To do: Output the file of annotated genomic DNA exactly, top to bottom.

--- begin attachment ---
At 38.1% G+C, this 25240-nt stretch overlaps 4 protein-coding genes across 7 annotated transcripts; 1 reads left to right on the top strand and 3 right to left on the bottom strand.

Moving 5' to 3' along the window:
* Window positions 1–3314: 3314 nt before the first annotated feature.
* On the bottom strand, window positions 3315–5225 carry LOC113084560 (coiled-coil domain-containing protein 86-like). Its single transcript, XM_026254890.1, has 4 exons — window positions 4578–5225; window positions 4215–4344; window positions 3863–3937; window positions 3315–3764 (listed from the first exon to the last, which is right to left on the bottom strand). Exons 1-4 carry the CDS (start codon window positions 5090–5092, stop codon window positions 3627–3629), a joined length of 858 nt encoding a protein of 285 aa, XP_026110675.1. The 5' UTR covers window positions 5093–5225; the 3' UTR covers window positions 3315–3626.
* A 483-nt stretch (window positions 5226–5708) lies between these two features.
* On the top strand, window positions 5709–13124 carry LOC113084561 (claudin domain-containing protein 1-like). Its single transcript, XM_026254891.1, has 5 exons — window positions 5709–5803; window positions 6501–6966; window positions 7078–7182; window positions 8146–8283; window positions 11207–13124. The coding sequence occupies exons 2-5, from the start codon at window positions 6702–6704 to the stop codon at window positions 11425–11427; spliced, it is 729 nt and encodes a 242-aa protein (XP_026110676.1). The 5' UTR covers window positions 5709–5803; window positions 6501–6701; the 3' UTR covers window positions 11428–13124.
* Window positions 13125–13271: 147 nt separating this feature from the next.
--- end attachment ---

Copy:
At 38.1% G+C, this 25240-nt stretch overlaps 4 protein-coding genes across 7 annotated transcripts; 1 reads left to right on the top strand and 3 right to left on the bottom strand.

Moving 5' to 3' along the window:
* Window positions 1–3314: 3314 nt before the first annotated feature.
* On the bottom strand, window positions 3315–5225 carry LOC113084560 (coiled-coil domain-containing protein 86-like). Its single transcript, XM_026254890.1, has 4 exons — window positions 4578–5225; window positions 4215–4344; window positions 3863–3937; window positions 3315–3764 (listed from the first exon to the last, which is right to left on the bottom strand). Exons 1-4 carry the CDS (start codon window positions 5090–5092, stop codon window positions 3627–3629), a joined length of 858 nt encoding a protein of 285 aa, XP_026110675.1. The 5' UTR covers window positions 5093–5225; the 3' UTR covers window positions 3315–3626.
* A 483-nt stretch (window positions 5226–5708) lies between these two features.
* On the top strand, window positions 5709–13124 carry LOC113084561 (claudin domain-containing protein 1-like). Its single transcript, XM_026254891.1, has 5 exons — window positions 5709–5803; window positions 6501–6966; window positions 7078–7182; window positions 8146–8283; window positions 11207–13124. The coding sequence occupies exons 2-5, from the start codon at window positions 6702–6704 to the stop codon at window positions 11425–11427; spliced, it is 729 nt and encodes a 242-aa protein (XP_026110676.1). The 5' UTR covers window positions 5709–5803; window positions 6501–6701; the 3' UTR covers window positions 11428–13124.
* Window positions 13125–13271: 147 nt separating this feature from the next.